All of the foregoing are useful techniques for getting the most out of relays. Limitations exist on the current and voltage ranges over which relays can be used - so enlist the aid of the relay designer.

At Leach, we have an applications group with an unquenchable desire to prevent relay misapplications and the skills to do so. Call us and add our experience to your design team.


Relay coil suppression or How to keep an airline pilot on the straight and narrow

Relays have been around for many decades, yet have survived evolving technologies and still retain a significant position in today's electrical and electronic systems. There have been changes in materials and changes in design, but the relay is still essentially a simple electro-mechanical switch. With today's ever-increasing need for the switching function, the relay offers advantages over other switching techniques. It can be used singly without auxiliary circuits (aside from a power supply); it exhibits very high isolation between controlling and controlled circuits; it can result in a simple, inexpensive circuit fast enough even for today's high speed world; and it can be compatible with semiconductors.

On the other hand, this compatibility is sometimes not achieved because one relay parameter or another is not considered. A relay is a very simple device - how much engineering time should be spent on it? Let's find out.


The cockpit of a commercial airliner witnessed the results of a lack of consideration for relays. The flight was on schedule, at cruising altitude and making good time. On auto pilot and smooth - when all at once the stories of the last layover were interrupted by bells, buzzers and flashing red lights. Not Christmas - autopilot failure. The rest of the flight was on instruments and the seat of the pants. A safe flight, but a busy one.

What happened? Several transistors in the autopilot computer and controller had been burned out, and this was traced to negative, high voltage spikes on the 28-volt DC line. The cause? Transients generated by relay coils in the system. The solution? Transient suppression. The reason for problems? Overlooking the fact that the relay coil is an inductor.

System designers usually take into account the problems associated with the making and breaking of currents by the relay contacts. In this case, arc suppression had been included on the load side of the relay to extend contact life and reduce the RFI generated by arcs. (Contact protection is treated in a later installment.) The designers had, however, neglected the fact that the relay coil, too, is a non-resistive load and is thus capable of generating interference. The energy stored in the coil inductance is seen as a back EMF across the coil when the drive is removed. This voltage is usually greater than 750 volts and can be as large as 3000 volts in a 28-volt circuit. Few components are designed to withstand voltages of this magnitude.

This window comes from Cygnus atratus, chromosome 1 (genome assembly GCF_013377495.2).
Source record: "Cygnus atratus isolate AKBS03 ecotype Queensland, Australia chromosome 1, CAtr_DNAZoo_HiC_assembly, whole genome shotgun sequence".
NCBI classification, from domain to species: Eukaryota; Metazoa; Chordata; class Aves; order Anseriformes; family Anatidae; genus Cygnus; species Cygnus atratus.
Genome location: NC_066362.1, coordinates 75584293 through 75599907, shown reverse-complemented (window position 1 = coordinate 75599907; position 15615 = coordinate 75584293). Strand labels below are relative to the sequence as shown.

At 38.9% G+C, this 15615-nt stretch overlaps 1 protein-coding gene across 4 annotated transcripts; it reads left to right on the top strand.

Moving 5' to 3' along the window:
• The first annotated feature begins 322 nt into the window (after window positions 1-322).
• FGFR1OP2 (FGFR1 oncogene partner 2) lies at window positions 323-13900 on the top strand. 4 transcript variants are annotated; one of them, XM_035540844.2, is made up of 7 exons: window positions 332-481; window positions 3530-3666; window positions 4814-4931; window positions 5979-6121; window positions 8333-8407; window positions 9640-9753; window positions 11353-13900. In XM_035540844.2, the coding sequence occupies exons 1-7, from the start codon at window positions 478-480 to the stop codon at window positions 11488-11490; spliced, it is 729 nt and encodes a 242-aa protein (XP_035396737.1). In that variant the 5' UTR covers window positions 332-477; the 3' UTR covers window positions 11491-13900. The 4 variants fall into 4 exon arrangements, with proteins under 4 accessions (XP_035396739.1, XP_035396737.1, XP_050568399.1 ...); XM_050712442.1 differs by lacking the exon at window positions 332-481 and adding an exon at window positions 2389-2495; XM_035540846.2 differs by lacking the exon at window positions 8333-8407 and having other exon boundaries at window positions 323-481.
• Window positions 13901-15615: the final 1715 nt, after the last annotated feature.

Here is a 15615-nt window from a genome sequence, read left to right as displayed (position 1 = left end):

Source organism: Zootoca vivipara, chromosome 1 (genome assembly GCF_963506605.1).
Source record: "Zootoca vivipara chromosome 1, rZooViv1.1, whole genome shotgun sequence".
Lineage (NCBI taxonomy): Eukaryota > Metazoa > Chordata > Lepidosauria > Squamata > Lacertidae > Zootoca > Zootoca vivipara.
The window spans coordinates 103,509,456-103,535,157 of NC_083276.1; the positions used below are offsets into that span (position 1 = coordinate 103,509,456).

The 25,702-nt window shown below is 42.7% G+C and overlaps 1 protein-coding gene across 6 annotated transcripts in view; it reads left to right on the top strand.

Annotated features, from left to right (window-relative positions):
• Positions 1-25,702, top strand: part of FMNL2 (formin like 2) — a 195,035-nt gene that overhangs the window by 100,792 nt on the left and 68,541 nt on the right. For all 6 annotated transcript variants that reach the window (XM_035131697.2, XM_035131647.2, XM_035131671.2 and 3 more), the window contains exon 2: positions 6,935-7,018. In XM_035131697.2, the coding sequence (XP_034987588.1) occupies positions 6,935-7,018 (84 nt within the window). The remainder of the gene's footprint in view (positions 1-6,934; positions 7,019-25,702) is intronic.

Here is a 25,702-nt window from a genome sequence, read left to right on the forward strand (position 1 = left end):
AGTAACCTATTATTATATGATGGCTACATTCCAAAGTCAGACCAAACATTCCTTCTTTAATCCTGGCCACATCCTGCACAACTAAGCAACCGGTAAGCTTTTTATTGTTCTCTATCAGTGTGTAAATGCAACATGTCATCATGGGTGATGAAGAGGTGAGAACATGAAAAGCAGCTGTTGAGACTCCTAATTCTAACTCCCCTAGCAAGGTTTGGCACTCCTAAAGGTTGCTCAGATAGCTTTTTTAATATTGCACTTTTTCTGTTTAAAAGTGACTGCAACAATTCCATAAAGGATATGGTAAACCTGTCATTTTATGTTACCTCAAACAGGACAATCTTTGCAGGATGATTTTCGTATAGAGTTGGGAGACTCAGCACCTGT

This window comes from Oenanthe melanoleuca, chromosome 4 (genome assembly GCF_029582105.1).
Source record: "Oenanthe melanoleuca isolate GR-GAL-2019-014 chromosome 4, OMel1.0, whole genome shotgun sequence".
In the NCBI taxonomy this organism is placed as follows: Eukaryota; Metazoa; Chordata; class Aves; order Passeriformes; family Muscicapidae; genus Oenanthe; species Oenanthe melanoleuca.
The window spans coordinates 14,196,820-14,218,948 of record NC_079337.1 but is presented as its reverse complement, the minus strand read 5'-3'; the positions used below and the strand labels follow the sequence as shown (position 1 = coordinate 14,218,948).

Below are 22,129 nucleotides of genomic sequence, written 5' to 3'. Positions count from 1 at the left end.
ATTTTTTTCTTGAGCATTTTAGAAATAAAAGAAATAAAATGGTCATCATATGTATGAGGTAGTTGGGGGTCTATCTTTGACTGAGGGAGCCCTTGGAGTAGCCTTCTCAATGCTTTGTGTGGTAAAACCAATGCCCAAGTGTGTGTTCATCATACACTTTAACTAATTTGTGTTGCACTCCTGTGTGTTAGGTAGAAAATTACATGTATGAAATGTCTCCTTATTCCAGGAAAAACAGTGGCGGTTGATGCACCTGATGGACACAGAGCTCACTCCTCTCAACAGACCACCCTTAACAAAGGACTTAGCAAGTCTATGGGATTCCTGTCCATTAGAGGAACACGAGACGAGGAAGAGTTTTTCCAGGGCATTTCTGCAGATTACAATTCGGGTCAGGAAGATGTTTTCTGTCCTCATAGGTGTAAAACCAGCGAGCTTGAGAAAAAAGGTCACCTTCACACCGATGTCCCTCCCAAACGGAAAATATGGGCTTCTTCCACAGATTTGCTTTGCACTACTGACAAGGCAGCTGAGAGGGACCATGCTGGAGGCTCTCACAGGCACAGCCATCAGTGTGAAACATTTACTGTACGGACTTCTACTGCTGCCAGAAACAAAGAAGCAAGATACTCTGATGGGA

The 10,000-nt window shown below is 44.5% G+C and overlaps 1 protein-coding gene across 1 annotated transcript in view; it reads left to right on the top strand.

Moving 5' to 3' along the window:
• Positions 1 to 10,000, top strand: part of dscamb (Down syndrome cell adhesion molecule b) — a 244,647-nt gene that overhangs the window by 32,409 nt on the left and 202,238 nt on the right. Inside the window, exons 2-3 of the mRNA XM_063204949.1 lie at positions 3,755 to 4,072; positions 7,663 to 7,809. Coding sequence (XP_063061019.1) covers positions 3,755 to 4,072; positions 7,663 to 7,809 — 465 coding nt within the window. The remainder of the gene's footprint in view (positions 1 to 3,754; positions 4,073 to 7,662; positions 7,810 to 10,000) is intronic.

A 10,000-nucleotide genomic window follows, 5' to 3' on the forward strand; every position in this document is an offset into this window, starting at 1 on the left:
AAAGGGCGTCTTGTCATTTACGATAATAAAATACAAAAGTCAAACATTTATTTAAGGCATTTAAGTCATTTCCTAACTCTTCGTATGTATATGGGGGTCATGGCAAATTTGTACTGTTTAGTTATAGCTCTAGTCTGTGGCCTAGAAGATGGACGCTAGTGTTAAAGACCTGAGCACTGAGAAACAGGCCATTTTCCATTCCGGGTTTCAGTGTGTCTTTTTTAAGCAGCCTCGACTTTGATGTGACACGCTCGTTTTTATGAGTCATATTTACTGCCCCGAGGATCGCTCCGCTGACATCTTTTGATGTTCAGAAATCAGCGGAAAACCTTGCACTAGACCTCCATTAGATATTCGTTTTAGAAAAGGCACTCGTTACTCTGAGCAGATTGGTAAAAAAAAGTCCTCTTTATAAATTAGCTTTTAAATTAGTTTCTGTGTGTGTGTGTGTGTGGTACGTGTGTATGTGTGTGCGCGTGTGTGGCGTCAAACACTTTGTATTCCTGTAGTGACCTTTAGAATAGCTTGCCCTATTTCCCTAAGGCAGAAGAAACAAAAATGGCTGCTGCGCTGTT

The first step in curing circuit interference is to limit the magnitude of the coil generated spike. Any of the circuits shown will do this.

The diode in Figure 1 is probably the most popular form of voltage suppression used today. A single diode (D1) can be used, but this is frequently burned out by the application of the wrong polarity to the coil. Diode D2 prevents this type of damage. Diode D1 provides a very low resistance re-circulating path for the energy in the coil, and thus offers the highest degree of suppression available. Because of the low resistance, however, the time constant for energy decay is quite high, and the dropout time of the relay with a diode across the coil is increased at least 2 times - and often 10 times - the normal value for the unsuppressed relay. This slows the rate of separation of the relay contacts, and can increase arcing damage to the contacts. This actuation delay can also be very critical when several circuits are operating interdependently.

One method of suppression frequently used by relay manufacturers, the bifilar coil, is shown in Figure 2. This is manufactured by winding two coils in parallel simultaneously, then shorting the secondary coil inside the case. The resistance of this secondary coil determines the effectiveness of the suppression. The maximum back EMF generated is approximately equal to the applied coil voltage times the ratio of the coil resistances (EMF = V x R bifilar/R coil).